I will write you about the parts I have that you might need.

Always nice to see an old 'fish getting an upgrade.

Happy New Year,

Alan Glos
Cazenovia, NY






I got your e-mail and will reply.

You might be able to use your old style tiller but the brass tiller straps would probably have to be modified somewhat.

Happy New Year.

Alan Glos
Cazenovia, NY
 
Last edited by a moderator:

beldar boathead

Well-Known Member
An old trick I have heard about but not seen used is to take the old style tiller and rotate it 90 degrees on its long axis and using it with the aluminum straps on a new style rudder. You then end up with a tall but skinny tiller - I don't know if that is really wise or not. The other choice would be to bend the aluminum straps to fit the old style tiller, but I don't like the idea of bending the straps. You could just make a new style tiller also.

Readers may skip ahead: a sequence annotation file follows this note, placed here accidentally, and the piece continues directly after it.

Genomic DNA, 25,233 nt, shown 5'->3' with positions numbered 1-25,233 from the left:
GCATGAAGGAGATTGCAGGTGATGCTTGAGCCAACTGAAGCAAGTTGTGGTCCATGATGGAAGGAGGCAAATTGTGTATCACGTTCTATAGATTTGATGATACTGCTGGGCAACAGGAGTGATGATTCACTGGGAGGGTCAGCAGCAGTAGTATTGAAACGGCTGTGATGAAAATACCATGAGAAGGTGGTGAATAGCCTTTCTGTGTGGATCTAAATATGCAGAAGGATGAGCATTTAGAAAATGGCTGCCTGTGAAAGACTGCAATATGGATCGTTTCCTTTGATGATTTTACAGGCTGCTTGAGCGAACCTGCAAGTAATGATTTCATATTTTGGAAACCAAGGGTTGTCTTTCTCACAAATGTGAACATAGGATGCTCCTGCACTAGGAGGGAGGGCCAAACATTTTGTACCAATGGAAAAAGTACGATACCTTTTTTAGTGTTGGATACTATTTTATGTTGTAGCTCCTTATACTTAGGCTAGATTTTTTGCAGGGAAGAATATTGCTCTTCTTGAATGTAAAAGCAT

Sailkb

Member
I'm with you on bending straps. I'll be making the rudder myself so whipping out a tiller is a piece of cake. That is if I can find a template or borrow one from my local club for dimensions.
 

signal charlie

Well-Known Member
Staff member
Cue slow motion camera.... Noooooooooooooooo...............

I covered that in Chapter 6, the RESTORE Chapter :(

Anyway, Stuff Happens, that's why we have the bumper sticker. Ditto everything Alan said. You might be able to cut or flip the tiller, or make a new one, but the old one will not immediately fit, plus it is a bit shorter.